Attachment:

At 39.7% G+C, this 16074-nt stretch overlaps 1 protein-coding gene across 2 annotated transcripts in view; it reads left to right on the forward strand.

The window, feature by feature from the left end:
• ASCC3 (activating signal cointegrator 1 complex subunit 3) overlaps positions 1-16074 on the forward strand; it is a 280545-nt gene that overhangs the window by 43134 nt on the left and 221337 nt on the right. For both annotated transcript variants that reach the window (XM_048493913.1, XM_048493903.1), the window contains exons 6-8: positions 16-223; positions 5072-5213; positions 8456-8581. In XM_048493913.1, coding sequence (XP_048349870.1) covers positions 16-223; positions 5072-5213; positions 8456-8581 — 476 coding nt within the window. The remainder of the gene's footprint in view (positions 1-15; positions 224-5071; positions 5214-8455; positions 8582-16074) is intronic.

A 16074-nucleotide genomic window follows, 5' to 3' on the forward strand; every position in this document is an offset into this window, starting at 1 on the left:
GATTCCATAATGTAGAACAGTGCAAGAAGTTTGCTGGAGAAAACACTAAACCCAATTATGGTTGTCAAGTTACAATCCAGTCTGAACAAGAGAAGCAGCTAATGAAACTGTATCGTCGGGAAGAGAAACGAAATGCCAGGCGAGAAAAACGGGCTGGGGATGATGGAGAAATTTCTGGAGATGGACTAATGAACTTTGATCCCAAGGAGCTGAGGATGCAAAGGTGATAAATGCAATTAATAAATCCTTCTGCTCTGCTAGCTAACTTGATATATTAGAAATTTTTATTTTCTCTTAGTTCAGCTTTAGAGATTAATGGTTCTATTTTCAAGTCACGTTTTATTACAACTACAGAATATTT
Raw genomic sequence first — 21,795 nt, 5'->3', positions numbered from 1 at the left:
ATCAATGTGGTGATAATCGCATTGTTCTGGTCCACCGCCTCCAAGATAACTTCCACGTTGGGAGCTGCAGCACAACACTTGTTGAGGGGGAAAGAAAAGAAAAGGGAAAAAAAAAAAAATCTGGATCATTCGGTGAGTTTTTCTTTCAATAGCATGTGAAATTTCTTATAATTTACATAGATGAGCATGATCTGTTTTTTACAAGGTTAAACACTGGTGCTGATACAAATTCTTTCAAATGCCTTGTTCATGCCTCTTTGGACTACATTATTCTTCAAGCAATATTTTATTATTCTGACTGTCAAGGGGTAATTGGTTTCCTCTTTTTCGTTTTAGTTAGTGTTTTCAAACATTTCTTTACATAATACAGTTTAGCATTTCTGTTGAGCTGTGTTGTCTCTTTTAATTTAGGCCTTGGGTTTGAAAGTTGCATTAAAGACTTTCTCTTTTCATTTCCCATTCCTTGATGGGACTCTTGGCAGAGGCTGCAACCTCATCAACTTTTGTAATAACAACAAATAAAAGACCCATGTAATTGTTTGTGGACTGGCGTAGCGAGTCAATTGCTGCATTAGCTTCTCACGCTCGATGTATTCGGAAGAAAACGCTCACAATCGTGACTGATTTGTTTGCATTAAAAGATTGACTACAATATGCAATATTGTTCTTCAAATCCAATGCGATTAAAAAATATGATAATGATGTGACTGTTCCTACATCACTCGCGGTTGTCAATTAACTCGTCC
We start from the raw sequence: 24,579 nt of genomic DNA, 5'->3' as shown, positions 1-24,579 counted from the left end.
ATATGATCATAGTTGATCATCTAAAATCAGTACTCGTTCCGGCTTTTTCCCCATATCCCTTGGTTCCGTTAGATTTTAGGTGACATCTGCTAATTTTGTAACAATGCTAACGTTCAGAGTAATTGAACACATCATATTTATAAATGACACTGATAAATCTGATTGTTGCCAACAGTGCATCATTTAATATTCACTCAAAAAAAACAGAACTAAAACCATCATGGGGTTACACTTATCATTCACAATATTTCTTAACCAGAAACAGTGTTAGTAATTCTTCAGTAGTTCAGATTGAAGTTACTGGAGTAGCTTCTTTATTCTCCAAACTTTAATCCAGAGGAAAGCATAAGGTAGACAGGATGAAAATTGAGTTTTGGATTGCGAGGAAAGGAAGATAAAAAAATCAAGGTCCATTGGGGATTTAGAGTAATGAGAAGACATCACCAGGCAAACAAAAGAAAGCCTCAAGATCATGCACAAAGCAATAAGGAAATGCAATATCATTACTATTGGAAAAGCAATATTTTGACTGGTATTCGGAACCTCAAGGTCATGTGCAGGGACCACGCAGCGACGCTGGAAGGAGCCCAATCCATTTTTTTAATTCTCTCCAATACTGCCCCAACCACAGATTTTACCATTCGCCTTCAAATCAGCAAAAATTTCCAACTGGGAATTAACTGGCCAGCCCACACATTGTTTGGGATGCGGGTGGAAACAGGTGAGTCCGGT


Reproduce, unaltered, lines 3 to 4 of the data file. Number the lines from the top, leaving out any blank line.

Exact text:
• ASCC3 (activating signal cointegrator 1 complex subunit 3) overlaps positions 1-16074 on the forward strand; it is a 280545-nt gene that overhangs the window by 43134 nt on the left and 221337 nt on the right. For both annotated transcript variants that reach the window (XM_048493913.1, XM_048493903.1), the window contains exons 6-8: positions 16-223; positions 5072-5213; positions 8456-8581. In XM_048493913.1, coding sequence (XP_048349870.1) covers positions 16-223; positions 5072-5213; positions 8456-8581 — 476 coding nt within the window. The remainder of the gene's footprint in view (positions 1-15; positions 224-5071; positions 5214-8455; positions 8582-16074) is intronic.

A 16074-nucleotide genomic window follows, 5' to 3' on the forward strand; every position in this document is an offset into this window, starting at 1 on the left: